Use this URL to cite or link to this record in EThOS: http://ethos.bl.uk/OrderDetails.do?uin=uk.bl.ethos.534298
Title: The theological dimensions of F.W.J. Schelling's theory of symbolic language
Author: Whistler, Daniel
Awarding Body: University of Oxford
Current Institution: University of Oxford
Date of Award: 2011
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Abstract:
In this thesis I examine Schelling’s construction of symbolic language in §73 of his Philosophie der Kunst. I approach this construction in three ways. First, I compare Schellingian symbolic language to other contemporary theories of the symbol and language (in particular, those of Goethe, Kant and A.W. Schlegel). While Schelling’s theory of symbolic language possesses properties similar to these other theories (the identity of being and meaning, organic wholeness, the co-existence of opposites), I show that it differs in how they are interpreted. Second, I excavate the metaphysical and epistemological principles from Schelling’s philosophy of the period which underlie this theory of language. Three tenets from the Identitätssystem (as it is called) are crucial: formation, quantitative differentiation and construction. They illuminate why Schelling interprets symbolic language very differently to his contemporaries. Third, I consider the theological significance of Schellingian symbolic language. This significance is twofold. First, his theory gives rise to a conception of discourse without reference, and so to the notion of a theology without reference. On this basis, Schelling criticises Christian theology for remaining too concerned with referring to God, when what is at stake is rather the degree of intensity to which it produces God. Theology therefore stands in need of reformation. Second, the way in which theology is utilised by Schelling in order to construct symbolic language in §73 of the Philosophie der Kunst itself provides a model for reformed theological practice. I argue that Schelling conceives of traditional theology as material for intensifying the production of God. In this way, an ‘absolute theology’ is engendered which has no concern for reference or for the integrity of the theological tradition.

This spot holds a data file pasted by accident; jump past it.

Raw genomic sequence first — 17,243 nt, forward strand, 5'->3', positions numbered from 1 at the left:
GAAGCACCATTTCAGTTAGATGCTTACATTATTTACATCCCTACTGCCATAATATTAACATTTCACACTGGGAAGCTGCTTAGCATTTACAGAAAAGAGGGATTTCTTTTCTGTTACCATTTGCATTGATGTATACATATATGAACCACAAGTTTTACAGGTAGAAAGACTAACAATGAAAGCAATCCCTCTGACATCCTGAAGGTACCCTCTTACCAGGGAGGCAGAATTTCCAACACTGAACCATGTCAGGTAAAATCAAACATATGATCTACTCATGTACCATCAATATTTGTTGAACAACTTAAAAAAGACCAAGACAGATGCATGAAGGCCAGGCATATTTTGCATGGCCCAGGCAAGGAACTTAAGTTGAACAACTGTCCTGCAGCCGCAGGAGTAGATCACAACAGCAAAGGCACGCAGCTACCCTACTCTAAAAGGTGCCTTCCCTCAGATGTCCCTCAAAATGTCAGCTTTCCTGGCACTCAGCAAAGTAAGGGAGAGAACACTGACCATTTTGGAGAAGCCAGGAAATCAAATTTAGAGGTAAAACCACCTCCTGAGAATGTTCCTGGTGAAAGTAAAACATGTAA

Supervisor: Pattison, George Sponsor: Not available
Qualification Name: Thesis (Ph.D.) Qualification Level: Doctoral
EThOS ID: uk.bl.ethos.534298  DOI: Not available
Keywords: Modern theology ; Modern Western philosophy ; Schelling ; symbol ; reference ; Romanticism ; Goethe
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